Chris Gayle will get his eye in for December’s Big Bash League in Australia with a surprise stint in Zimbabwe’s domestic Twenty20 competition. And Gayle could also be featuring in English domestic Twenty20 next summer.
Gayle, currently at odds with the West Indies Cricket Board, will use the tournament which begins on November 24 as a warm-up for his engagement with Sydney Thunder. Like Dwayne Bravo and Dirk Nannes, however, he is yet to commit himself to a franchise.
Surprisingly, the Stanbic Bank 20 Series has attracted some of the world’s best talent, with Shaun Tait already committed to the Mid West Rhinos, who are coached by his former South Australia team-mate Jason Gillespie. Veteran Brian Lara played in the 2010-11 version.
Meanwhile, Hampshire, Sussex and Middlesex have all shown interest in recruiting Gayle for their 2012 Friends Life t20 campaigns.
There will be a familiar name amongst the new batch of MCC Young Cricketers for 2012, as Liam Gough takes his first steps in the professional game.
However Gough, who turns 17 on November 24, is not from the same mould as his famous fast-bowling father Darren. More gazelle than rhino, the slimline Gough junior is a batting all-rounder, who bowls off-spin.
The MCC YCs compete in the Second XI Championship and Trophy competitions, with head coach Mark Alleyne’s remit to produce players that will be ready for first XI county cricket at the end of their two-year stints.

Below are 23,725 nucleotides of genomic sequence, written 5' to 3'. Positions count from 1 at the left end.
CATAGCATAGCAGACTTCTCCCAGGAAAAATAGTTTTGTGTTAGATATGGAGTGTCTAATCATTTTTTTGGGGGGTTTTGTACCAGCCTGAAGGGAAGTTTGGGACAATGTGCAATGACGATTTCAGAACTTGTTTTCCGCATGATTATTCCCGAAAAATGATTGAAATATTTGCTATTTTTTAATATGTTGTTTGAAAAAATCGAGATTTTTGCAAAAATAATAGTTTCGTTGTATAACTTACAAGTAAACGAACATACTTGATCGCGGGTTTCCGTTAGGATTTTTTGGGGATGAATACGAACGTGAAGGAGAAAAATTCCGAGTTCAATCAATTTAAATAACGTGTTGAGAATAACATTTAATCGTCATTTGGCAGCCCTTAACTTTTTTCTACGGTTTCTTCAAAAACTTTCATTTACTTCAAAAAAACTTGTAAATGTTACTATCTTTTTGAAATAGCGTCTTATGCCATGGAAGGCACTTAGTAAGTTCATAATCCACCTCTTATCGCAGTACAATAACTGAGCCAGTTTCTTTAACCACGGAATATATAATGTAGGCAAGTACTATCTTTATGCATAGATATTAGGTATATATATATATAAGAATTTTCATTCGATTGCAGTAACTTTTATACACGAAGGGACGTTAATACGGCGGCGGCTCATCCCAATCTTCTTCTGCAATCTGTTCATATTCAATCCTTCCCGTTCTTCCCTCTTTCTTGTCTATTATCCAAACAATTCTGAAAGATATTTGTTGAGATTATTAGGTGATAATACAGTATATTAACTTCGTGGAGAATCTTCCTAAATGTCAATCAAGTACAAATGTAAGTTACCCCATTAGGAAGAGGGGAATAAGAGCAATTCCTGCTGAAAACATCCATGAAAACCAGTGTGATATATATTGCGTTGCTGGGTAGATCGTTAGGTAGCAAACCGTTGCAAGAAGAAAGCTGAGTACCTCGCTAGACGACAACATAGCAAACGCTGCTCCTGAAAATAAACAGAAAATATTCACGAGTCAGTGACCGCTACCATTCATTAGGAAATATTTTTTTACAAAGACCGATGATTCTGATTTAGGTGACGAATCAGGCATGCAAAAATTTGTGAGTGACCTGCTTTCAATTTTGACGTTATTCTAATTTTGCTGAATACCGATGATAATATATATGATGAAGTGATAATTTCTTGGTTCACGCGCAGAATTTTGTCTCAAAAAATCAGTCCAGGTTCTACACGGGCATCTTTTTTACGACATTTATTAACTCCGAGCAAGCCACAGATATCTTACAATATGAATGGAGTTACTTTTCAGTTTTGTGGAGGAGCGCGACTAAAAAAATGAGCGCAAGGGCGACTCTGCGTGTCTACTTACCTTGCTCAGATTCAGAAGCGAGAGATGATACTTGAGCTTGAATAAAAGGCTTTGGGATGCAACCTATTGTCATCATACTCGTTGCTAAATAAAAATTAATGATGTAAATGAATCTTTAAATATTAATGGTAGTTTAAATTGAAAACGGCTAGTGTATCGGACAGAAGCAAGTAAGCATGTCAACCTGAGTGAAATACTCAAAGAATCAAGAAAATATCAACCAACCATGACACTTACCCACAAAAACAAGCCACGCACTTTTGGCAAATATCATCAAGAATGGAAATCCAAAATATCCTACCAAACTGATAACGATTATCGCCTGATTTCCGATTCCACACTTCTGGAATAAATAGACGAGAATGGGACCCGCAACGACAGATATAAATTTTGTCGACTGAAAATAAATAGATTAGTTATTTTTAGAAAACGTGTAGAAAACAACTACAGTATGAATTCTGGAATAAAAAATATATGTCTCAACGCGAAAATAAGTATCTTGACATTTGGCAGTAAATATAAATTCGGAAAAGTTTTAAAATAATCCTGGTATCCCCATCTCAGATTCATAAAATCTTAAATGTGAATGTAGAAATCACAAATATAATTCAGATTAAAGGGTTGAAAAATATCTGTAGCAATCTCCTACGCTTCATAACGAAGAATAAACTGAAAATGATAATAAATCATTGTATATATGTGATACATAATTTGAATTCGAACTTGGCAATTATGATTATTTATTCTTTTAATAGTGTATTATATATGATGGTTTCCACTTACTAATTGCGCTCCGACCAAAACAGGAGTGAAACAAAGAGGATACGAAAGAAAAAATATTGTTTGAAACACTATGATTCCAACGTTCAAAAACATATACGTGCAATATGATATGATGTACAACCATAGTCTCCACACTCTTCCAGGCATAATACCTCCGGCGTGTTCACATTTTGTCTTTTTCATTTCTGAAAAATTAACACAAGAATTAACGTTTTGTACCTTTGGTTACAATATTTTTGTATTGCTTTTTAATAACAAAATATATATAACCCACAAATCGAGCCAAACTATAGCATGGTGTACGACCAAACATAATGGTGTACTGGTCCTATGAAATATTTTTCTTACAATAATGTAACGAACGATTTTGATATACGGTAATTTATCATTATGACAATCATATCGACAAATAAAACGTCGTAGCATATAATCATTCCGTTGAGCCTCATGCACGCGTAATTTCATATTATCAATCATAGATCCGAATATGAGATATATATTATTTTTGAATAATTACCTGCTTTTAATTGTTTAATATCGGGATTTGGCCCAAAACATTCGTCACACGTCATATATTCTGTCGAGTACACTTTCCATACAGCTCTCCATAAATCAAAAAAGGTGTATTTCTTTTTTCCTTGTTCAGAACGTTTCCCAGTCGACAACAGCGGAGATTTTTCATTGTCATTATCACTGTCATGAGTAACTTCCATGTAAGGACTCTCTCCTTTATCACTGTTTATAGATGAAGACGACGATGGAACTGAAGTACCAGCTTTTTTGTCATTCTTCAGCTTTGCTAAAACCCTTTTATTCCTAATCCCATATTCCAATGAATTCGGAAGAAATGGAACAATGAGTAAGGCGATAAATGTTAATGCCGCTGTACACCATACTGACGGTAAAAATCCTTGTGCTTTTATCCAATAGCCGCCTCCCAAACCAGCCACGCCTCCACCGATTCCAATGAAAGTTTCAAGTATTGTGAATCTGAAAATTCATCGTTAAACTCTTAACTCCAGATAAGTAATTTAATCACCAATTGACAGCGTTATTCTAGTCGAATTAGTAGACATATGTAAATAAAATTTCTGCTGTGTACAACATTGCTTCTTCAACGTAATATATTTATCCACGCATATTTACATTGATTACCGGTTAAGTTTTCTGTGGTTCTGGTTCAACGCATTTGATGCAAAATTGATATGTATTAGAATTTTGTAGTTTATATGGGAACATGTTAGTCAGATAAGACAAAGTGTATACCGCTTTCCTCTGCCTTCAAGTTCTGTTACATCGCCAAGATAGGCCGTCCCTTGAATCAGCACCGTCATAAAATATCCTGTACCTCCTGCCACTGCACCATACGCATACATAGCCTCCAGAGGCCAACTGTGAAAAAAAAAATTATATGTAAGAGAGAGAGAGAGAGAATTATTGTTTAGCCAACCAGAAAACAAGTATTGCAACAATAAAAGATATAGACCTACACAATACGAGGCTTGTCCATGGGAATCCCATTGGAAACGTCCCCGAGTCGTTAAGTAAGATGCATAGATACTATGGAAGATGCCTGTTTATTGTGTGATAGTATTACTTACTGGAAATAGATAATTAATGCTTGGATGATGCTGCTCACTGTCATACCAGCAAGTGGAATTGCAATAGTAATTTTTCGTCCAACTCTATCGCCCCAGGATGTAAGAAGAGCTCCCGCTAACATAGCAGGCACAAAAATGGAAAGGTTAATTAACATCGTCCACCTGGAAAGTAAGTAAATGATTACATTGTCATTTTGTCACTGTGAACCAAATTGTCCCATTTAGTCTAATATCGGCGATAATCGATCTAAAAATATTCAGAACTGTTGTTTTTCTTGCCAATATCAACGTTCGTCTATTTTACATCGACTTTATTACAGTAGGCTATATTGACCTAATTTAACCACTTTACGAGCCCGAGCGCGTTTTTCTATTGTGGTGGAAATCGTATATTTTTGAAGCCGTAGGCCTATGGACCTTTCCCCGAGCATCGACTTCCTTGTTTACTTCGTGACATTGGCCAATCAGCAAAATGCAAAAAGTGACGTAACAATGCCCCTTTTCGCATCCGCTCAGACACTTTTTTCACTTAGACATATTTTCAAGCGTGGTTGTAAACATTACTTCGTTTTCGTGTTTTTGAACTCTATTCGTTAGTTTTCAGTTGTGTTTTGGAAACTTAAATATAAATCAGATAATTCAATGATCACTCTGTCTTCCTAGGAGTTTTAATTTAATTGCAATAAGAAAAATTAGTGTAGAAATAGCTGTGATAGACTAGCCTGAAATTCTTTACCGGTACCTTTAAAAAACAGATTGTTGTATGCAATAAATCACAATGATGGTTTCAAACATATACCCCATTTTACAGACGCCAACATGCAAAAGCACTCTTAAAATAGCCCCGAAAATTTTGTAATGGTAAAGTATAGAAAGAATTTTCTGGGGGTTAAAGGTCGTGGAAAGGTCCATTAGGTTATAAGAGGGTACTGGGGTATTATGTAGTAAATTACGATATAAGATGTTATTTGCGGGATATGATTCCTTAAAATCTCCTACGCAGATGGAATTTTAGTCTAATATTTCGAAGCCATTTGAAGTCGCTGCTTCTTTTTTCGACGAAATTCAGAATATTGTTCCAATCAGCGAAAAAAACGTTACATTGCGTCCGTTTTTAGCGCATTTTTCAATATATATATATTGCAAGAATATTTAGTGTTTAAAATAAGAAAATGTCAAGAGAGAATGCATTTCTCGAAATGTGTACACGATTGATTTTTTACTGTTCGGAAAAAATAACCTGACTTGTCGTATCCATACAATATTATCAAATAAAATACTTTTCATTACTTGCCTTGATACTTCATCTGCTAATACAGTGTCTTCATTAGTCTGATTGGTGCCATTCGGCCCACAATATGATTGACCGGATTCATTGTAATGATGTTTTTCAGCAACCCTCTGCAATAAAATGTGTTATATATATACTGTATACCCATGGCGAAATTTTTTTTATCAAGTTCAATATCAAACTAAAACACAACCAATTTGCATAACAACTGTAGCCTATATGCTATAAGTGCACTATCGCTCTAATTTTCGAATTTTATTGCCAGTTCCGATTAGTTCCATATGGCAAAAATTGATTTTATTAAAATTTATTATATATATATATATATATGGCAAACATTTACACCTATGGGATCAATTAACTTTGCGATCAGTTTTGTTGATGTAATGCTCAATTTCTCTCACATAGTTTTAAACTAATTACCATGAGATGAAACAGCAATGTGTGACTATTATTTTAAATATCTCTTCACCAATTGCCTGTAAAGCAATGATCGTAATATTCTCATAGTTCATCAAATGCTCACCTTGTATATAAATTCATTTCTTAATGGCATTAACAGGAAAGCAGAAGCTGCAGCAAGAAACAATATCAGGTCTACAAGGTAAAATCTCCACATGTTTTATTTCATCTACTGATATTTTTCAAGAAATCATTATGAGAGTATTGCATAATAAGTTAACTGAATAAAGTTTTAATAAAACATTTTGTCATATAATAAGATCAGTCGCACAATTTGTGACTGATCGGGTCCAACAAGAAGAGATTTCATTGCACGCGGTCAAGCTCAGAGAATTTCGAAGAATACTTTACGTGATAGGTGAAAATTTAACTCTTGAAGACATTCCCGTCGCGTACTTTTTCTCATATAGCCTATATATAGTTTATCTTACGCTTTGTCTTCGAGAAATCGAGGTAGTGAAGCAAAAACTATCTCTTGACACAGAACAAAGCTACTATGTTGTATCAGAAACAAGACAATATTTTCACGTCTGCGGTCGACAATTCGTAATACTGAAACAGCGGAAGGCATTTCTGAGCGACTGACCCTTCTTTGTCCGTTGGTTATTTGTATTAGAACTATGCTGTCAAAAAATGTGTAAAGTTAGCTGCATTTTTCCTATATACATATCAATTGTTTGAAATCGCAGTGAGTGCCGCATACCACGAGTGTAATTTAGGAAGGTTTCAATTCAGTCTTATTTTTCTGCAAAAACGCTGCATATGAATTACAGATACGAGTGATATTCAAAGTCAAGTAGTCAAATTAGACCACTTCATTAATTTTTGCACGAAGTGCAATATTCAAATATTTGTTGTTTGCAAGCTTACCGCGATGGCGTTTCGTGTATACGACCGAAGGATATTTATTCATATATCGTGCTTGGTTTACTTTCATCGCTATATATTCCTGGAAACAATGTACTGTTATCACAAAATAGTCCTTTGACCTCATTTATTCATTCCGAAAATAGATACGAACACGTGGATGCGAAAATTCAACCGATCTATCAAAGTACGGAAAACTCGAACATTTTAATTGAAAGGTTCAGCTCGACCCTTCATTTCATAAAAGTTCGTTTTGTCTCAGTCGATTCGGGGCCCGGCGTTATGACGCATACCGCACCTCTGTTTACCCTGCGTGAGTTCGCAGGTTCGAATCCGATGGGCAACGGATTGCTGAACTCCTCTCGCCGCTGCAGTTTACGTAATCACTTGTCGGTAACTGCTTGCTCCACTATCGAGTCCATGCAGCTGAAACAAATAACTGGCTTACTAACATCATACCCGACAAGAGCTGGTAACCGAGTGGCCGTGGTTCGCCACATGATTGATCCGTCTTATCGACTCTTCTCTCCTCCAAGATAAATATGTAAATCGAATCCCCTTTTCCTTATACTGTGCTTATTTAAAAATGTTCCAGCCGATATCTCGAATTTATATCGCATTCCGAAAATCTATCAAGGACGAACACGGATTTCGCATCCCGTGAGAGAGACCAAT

Gough was persuaded to sign up for the MCC scheme, from which Twenty20 international Alex Hales graduated in 2007, by his dad – England’s leading wicket-taker in one-day internationals – despite interest from counties.
The teenager, the youngest of next spring’s intake by a margin, is also expected to work on the upkeep of Lord’s, having expressed a keen interest in groundsmanship.
The increase in county cricket’s salary cap to £1.9million for the 2012 season – up £100,000 on 2011 – has been made to incorporate overseas Twenty20 signings for the first time rather than account for inflation.
Previously, counties could pay Friends Life t20 specialists from outside of their annual budgets, but from next year all cricket expenditure has to come from the same pot.
Lancashire are keen on re-signing Junaid Khan as a Twenty20 specialist next summer, although his availability could depend on how he does for Pakistan against England in the new year.
Left-armer Khan, 21, took a dozen wickets in last season’s Friends Life t20 with an economy rate of a paltry 6.0 runs per over.
“Anyone who can bowl 90-mile-per-hour yorkers in that form of the game is going to be dangerous, and you’d have to be interested in people like that,” said coach Peter Moores.
It was a tale of two hundreds in the Ryobi Cup match between New South Wales and Victoria at North Sydney Oval on October 30.
First, former county stalwart Brad Hodge, the most prolific maker of one-day hundreds in Australian domestic history, struck 144 for the Bushrangers, his 20th such score meaning he had scored twice as many as any other batsman.
Then, Daniel Smith made his own assault on the record books as the hosts cantered past their 318-run target with a whopping 50 balls to spare.
Smith’s unbeaten 185, off 123 balls, was the biggest individual score made in the competition and included a record 12 sixes for an innings. Surprisingly, after eight years with the Blues, it was his maiden three-figure score and came despite him not even having a state contract for 2011-12.